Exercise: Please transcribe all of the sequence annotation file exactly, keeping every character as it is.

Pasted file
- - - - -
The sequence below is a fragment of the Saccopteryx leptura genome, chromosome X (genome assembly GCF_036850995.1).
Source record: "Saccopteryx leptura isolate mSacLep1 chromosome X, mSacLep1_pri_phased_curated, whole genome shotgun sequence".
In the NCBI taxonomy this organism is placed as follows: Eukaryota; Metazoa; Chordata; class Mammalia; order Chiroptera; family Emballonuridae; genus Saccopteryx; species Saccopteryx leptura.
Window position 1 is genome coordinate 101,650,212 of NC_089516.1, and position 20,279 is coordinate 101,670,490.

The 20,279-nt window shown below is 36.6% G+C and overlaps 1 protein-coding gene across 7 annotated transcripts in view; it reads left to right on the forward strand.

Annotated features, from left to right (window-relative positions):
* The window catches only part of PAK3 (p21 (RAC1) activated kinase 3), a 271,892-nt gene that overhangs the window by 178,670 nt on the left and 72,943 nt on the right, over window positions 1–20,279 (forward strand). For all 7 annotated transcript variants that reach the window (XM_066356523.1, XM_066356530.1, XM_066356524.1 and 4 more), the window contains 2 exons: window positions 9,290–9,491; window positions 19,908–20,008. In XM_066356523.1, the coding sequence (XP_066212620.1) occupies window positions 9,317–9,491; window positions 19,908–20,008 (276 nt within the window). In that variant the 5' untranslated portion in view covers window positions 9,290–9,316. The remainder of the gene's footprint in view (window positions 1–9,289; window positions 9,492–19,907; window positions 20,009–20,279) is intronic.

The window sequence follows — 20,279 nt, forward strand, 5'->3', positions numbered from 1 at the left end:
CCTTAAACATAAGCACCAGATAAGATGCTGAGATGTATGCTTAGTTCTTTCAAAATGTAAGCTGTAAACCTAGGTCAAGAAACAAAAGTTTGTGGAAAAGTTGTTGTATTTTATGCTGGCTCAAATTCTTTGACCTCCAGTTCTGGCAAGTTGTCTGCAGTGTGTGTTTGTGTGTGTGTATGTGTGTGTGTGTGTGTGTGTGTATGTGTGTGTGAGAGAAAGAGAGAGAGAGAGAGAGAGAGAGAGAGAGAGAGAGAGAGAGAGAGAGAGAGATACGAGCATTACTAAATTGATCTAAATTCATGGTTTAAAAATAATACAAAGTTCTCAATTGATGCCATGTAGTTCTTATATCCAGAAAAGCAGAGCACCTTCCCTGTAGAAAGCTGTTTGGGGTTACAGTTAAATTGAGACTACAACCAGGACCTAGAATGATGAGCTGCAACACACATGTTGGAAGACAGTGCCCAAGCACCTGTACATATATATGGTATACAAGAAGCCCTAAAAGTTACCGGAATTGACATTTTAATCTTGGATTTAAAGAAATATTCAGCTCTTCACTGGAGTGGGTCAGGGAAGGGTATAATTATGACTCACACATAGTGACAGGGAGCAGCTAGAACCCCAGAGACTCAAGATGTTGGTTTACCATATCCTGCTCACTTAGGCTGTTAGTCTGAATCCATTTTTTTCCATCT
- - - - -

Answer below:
The sequence below is a fragment of the Saccopteryx leptura genome, chromosome X (genome assembly GCF_036850995.1).
Source record: "Saccopteryx leptura isolate mSacLep1 chromosome X, mSacLep1_pri_phased_curated, whole genome shotgun sequence".
In the NCBI taxonomy this organism is placed as follows: Eukaryota; Metazoa; Chordata; class Mammalia; order Chiroptera; family Emballonuridae; genus Saccopteryx; species Saccopteryx leptura.
Window position 1 is genome coordinate 101,650,212 of NC_089516.1, and position 20,279 is coordinate 101,670,490.

The 20,279-nt window shown below is 36.6% G+C and overlaps 1 protein-coding gene across 7 annotated transcripts in view; it reads left to right on the forward strand.

Annotated features, from left to right (window-relative positions):
* The window catches only part of PAK3 (p21 (RAC1) activated kinase 3), a 271,892-nt gene that overhangs the window by 178,670 nt on the left and 72,943 nt on the right, over window positions 1–20,279 (forward strand). For all 7 annotated transcript variants that reach the window (XM_066356523.1, XM_066356530.1, XM_066356524.1 and 4 more), the window contains 2 exons: window positions 9,290–9,491; window positions 19,908–20,008. In XM_066356523.1, the coding sequence (XP_066212620.1) occupies window positions 9,317–9,491; window positions 19,908–20,008 (276 nt within the window). In that variant the 5' untranslated portion in view covers window positions 9,290–9,316. The remainder of the gene's footprint in view (window positions 1–9,289; window positions 9,492–19,907; window positions 20,009–20,279) is intronic.

The window sequence follows — 20,279 nt, forward strand, 5'->3', positions numbered from 1 at the left end:
CCTTAAACATAAGCACCAGATAAGATGCTGAGATGTATGCTTAGTTCTTTCAAAATGTAAGCTGTAAACCTAGGTCAAGAAACAAAAGTTTGTGGAAAAGTTGTTGTATTTTATGCTGGCTCAAATTCTTTGACCTCCAGTTCTGGCAAGTTGTCTGCAGTGTGTGTTTGTGTGTGTGTATGTGTGTGTGTGTGTGTGTGTGTATGTGTGTGTGAGAGAAAGAGAGAGAGAGAGAGAGAGAGAGAGAGAGAGAGAGAGAGAGAGAGAGAGAGATACGAGCATTACTAAATTGATCTAAATTCATGGTTTAAAAATAATACAAAGTTCTCAATTGATGCCATGTAGTTCTTATATCCAGAAAAGCAGAGCACCTTCCCTGTAGAAAGCTGTTTGGGGTTACAGTTAAATTGAGACTACAACCAGGACCTAGAATGATGAGCTGCAACACACATGTTGGAAGACAGTGCCCAAGCACCTGTACATATATATGGTATACAAGAAGCCCTAAAAGTTACCGGAATTGACATTTTAATCTTGGATTTAAAGAAATATTCAGCTCTTCACTGGAGTGGGTCAGGGAAGGGTATAATTATGACTCACACATAGTGACAGGGAGCAGCTAGAACCCCAGAGACTCAAGATGTTGGTTTACCATATCCTGCTCACTTAGGCTGTTAGTCTGAATCCATTTTTTTCCATCT